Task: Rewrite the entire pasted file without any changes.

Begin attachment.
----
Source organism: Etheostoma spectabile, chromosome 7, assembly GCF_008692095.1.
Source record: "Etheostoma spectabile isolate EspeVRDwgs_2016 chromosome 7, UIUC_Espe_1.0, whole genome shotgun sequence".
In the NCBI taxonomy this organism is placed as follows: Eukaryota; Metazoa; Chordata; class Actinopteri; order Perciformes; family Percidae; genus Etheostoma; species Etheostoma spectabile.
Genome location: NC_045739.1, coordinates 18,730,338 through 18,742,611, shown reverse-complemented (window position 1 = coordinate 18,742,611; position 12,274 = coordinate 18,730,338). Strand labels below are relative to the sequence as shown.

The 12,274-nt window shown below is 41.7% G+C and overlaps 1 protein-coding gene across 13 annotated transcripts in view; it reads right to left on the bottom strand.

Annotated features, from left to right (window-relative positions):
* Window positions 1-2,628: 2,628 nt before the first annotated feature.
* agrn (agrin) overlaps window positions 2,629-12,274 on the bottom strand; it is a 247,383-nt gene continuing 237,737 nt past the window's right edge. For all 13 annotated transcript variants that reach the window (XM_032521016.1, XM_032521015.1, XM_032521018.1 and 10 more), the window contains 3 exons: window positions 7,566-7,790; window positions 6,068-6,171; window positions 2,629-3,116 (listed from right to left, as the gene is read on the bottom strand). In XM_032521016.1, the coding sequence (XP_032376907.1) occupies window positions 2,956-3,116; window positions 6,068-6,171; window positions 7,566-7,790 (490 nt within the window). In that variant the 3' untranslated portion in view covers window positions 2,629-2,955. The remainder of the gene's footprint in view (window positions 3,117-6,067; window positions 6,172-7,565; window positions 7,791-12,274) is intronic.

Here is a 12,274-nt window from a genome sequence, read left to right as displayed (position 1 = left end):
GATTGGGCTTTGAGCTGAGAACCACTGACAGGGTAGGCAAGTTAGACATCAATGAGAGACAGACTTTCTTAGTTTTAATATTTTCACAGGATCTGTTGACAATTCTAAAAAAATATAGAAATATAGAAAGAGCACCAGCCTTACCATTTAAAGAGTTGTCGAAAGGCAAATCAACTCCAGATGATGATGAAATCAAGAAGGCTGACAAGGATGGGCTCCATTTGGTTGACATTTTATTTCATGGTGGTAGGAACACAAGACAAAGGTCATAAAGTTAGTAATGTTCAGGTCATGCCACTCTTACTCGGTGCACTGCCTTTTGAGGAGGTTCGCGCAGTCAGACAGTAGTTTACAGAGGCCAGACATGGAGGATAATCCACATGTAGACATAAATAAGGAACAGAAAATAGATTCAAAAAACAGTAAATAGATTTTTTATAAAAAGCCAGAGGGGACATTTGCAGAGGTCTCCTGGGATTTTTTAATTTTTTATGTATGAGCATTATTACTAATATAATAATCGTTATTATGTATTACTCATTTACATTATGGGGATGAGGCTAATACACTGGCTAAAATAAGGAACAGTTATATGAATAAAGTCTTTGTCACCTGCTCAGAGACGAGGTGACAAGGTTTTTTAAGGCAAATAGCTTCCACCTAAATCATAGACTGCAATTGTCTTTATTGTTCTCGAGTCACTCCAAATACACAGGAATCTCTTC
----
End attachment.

Source organism: Etheostoma spectabile, chromosome 7, assembly GCF_008692095.1.
Source record: "Etheostoma spectabile isolate EspeVRDwgs_2016 chromosome 7, UIUC_Espe_1.0, whole genome shotgun sequence".
In the NCBI taxonomy this organism is placed as follows: Eukaryota; Metazoa; Chordata; class Actinopteri; order Perciformes; family Percidae; genus Etheostoma; species Etheostoma spectabile.
Genome location: NC_045739.1, coordinates 18,730,338 through 18,742,611, shown reverse-complemented (window position 1 = coordinate 18,742,611; position 12,274 = coordinate 18,730,338). Strand labels below are relative to the sequence as shown.

The 12,274-nt window shown below is 41.7% G+C and overlaps 1 protein-coding gene across 13 annotated transcripts in view; it reads right to left on the bottom strand.

Annotated features, from left to right (window-relative positions):
* Window positions 1-2,628: 2,628 nt before the first annotated feature.
* agrn (agrin) overlaps window positions 2,629-12,274 on the bottom strand; it is a 247,383-nt gene continuing 237,737 nt past the window's right edge. For all 13 annotated transcript variants that reach the window (XM_032521016.1, XM_032521015.1, XM_032521018.1 and 10 more), the window contains 3 exons: window positions 7,566-7,790; window positions 6,068-6,171; window positions 2,629-3,116 (listed from right to left, as the gene is read on the bottom strand). In XM_032521016.1, the coding sequence (XP_032376907.1) occupies window positions 2,956-3,116; window positions 6,068-6,171; window positions 7,566-7,790 (490 nt within the window). In that variant the 3' untranslated portion in view covers window positions 2,629-2,955. The remainder of the gene's footprint in view (window positions 3,117-6,067; window positions 6,172-7,565; window positions 7,791-12,274) is intronic.

Here is a 12,274-nt window from a genome sequence, read left to right as displayed (position 1 = left end):
GATTGGGCTTTGAGCTGAGAACCACTGACAGGGTAGGCAAGTTAGACATCAATGAGAGACAGACTTTCTTAGTTTTAATATTTTCACAGGATCTGTTGACAATTCTAAAAAAATATAGAAATATAGAAAGAGCACCAGCCTTACCATTTAAAGAGTTGTCGAAAGGCAAATCAACTCCAGATGATGATGAAATCAAGAAGGCTGACAAGGATGGGCTCCATTTGGTTGACATTTTATTTCATGGTGGTAGGAACACAAGACAAAGGTCATAAAGTTAGTAATGTTCAGGTCATGCCACTCTTACTCGGTGCACTGCCTTTTGAGGAGGTTCGCGCAGTCAGACAGTAGTTTACAGAGGCCAGACATGGAGGATAATCCACATGTAGACATAAATAAGGAACAGAAAATAGATTCAAAAAACAGTAAATAGATTTTTTATAAAAAGCCAGAGGGGACATTTGCAGAGGTCTCCTGGGATTTTTTAATTTTTTATGTATGAGCATTATTACTAATATAATAATCGTTATTATGTATTACTCATTTACATTATGGGGATGAGGCTAATACACTGGCTAAAATAAGGAACAGTTATATGAATAAAGTCTTTGTCACCTGCTCAGAGACGAGGTGACAAGGTTTTTTAAGGCAAATAGCTTCCACCTAAATCATAGACTGCAATTGTCTTTATTGTTCTCGAGTCACTCCAAATACACAGGAATCTCTTC